Pitfalls of relying on the IRS offer in compromise calculator
Be careful if you have stumbled across the IRS’ offer in compromise online calculator.
The IRS’ online calculator is just a computerized system that attempts to tell you if a compromise is an option. But, like many machines, the calculator has its pitfalls.
Qualifying for an offer in compromise is complex – the IRS has an entire book they reference for determining if and how you qualify. This book, the Internal Revenue Manual, details specific human instances – like yours – that the computer calculator does not account for. These real-life circumstances can significantly impact your compromise.
The kicker is, even if you use this online calculator and it directs you to go forward with your compromise, once you file your OIC you will be met by an IRS offer in compromise investigator, who is trained in the Internal Revenue Manual.
The IRS OIC investigator will have questions about your finances – lots of them – before finalizing any offer in compromise. The online calculator does not ask you these questions, and as a result, can fail you, as these details are key to determining your compromise.
The IRS OIC calculator is not a reliable tool because it doesn’t predict the human elements of the compromise investigation.
Let’s take a look at two scenarios. The first scenario focuses on how an IRS investigator can manipulate your income to be greater than what you told the OIC calculator. The other scenario lets us in on a loophole that can allow you more money for your car expenses than what’s programmed into the OIC calculator. In both circumstances, the online tool leads us astray.
IRS Can Manipulate Your Net Business Income
If you are self-employed, the IRS can manipulate your income to reconstruct what your OIC settlement will look like.
If you operate your own business, your net business income, or profit, most likely varies. Your profit may not be the same on a monthly basis, nevertheless per year.
For example, your self-employment income was $150,000 in 2021, and income in 2022 was $90,000. So, when you find yourself looking at the OIC calculator, you input your 2022 income, and are told you qualify for an offer in compromise.
However, once the human, an IRS compromise investigator, gets involved, they will look at all your finances, and may select the 2021 income for the compromise, rather than the 2022. As a result, they determine you make more than you actually said, your compromise is rejected, and you are back where you started. Even more, this whole process may take up to a year.
So, how do you determine what number to input on the calculator when you have a varying profit? And how do you defend yourself against an OIC investigator’s mission to overstate your income?
The Internal Revenue Manual provides us with the solution: income averaging. Specifically, Internal Revenue Manual 188.8.131.52 “Future Income” permits us to average your income over three years. This combats discrepancies due to “slow years” or uncontrollable forces that affect your income.
Nowhere on the OIC calculator are you alerted to income averaging, and it is unlikely the IRS investigator will share this strategy to fairly represent your income.
If you are self-employed, be careful relying on the OIC calculator and the investigator. There’s more to your compromise than they make you believe.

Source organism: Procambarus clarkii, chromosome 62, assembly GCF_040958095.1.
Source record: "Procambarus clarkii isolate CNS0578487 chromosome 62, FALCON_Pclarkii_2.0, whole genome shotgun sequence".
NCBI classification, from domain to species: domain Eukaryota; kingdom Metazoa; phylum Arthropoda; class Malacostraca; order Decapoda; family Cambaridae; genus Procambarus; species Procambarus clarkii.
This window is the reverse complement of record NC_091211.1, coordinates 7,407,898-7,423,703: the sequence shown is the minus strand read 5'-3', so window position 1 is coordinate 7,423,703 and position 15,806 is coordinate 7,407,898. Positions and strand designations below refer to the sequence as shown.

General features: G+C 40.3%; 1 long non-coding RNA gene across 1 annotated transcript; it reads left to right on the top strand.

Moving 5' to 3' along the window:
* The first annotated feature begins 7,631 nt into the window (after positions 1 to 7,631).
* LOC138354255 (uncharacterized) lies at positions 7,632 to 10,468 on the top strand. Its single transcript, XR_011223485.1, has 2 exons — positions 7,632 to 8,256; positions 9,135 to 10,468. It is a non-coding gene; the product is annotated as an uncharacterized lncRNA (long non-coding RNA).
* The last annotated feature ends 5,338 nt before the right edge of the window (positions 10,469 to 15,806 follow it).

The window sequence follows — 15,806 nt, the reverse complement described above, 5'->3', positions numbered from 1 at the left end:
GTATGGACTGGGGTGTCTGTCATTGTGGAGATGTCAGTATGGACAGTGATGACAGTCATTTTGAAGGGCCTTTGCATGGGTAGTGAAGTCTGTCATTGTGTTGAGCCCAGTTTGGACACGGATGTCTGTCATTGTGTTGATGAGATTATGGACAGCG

The IRS’ Internal Revenue Manual has a loophole that can grant us more money for operating our vehicles than the OIC calculator allows.
The IRS uses “Collection Financial Standards,” which are ceilings, or caps, on how much they think you should spend on living expenses. One ceiling the IRS imposes is on the cost of operating your vehicle, capping how much you spend on gas, car insurance, and maintenance. The ceilings the IRS places on your vehicle operating costs are based on where you live: if you live in Chicago, the cap will be greater than if you lived in a smaller city.
For example, the Collection Financial Standards and the IRS OIC calculator allow a Chicago resident to spend $267/month on vehicle operating costs. However, the IRS imposes this number on every person in Chicago, regardless of personal circumstances. It does not account for your everyday realities – what if you have a long daily commute to work, or your job requires you to drive to different locations each day?
The solution to the IRS limiting your monthly vehicle operating costs is in Internal Revenue Manual 184.108.40.206.3, “Transportation Expenses.” This allows us to bring in more money for vehicle expenses that are necessary for you and your family’s health, welfare, or production of income. The IRM also specifically allows you a commuting expense – but you won’t find this flexibility in the OIC calculator.
Instead of relying on the OIC calculator, it’s necessary to be familiar and well-versed in the Internal Revenue Manual. Then, we can create a realistic OIC settlement strategy that best reflects the compromise guidelines and your financial situation.
An offer in compromise is complicated. The IRS’ OIC calculator asks you to input numbers regarding your finances, but these are nuanced numbers that have a significant impact on your compromise. The OIC calculator does not incorporate negotiation tools and flexibility that will help give us a better settlement.
The IRS offer in compromise calculator has significant pitfalls. It fails to let you in on specific guidelines that could benefit your compromise. It is difficult to trust a computer to help you with an offer in compromise, as a settlement plan needs to be done on an individual basis, with humans who understand its nuances.